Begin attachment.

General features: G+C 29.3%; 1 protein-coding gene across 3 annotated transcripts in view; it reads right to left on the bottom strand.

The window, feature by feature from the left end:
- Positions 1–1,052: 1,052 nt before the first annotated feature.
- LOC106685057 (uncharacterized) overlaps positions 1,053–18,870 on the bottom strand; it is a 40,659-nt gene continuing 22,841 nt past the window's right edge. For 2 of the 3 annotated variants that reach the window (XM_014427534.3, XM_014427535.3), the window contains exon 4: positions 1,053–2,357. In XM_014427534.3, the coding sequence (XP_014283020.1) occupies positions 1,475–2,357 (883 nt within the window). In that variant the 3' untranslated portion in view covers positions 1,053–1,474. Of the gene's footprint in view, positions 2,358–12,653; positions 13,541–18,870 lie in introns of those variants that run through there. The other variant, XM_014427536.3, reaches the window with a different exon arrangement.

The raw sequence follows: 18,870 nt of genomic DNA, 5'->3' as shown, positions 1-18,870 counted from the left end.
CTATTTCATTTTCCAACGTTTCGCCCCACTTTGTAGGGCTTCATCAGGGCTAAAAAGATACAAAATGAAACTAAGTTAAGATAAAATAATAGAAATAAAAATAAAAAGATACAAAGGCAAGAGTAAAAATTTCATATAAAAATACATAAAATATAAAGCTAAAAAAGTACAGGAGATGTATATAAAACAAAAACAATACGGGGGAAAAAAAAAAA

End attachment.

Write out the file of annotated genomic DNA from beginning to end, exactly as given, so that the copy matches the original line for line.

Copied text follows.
General features: G+C 29.3%; 1 protein-coding gene across 3 annotated transcripts in view; it reads right to left on the bottom strand.

The window, feature by feature from the left end:
- Positions 1–1,052: 1,052 nt before the first annotated feature.
- LOC106685057 (uncharacterized) overlaps positions 1,053–18,870 on the bottom strand; it is a 40,659-nt gene continuing 22,841 nt past the window's right edge. For 2 of the 3 annotated variants that reach the window (XM_014427534.3, XM_014427535.3), the window contains exon 4: positions 1,053–2,357. In XM_014427534.3, the coding sequence (XP_014283020.1) occupies positions 1,475–2,357 (883 nt within the window). In that variant the 3' untranslated portion in view covers positions 1,053–1,474. Of the gene's footprint in view, positions 2,358–12,653; positions 13,541–18,870 lie in introns of those variants that run through there. The other variant, XM_014427536.3, reaches the window with a different exon arrangement.

The raw sequence follows: 18,870 nt of genomic DNA, 5'->3' as shown, positions 1-18,870 counted from the left end.
CTATTTCATTTTCCAACGTTTCGCCCCACTTTGTAGGGCTTCATCAGGGCTAAAAAGATACAAAATGAAACTAAGTTAAGATAAAATAATAGAAATAAAAATAAAAAGATACAAAGGCAAGAGTAAAAATTTCATATAAAAATACATAAAATATAAAGCTAAAAAAGTACAGGAGATGTATATAAAACAAAAACAATACGGGGGAAAAAAAAAAA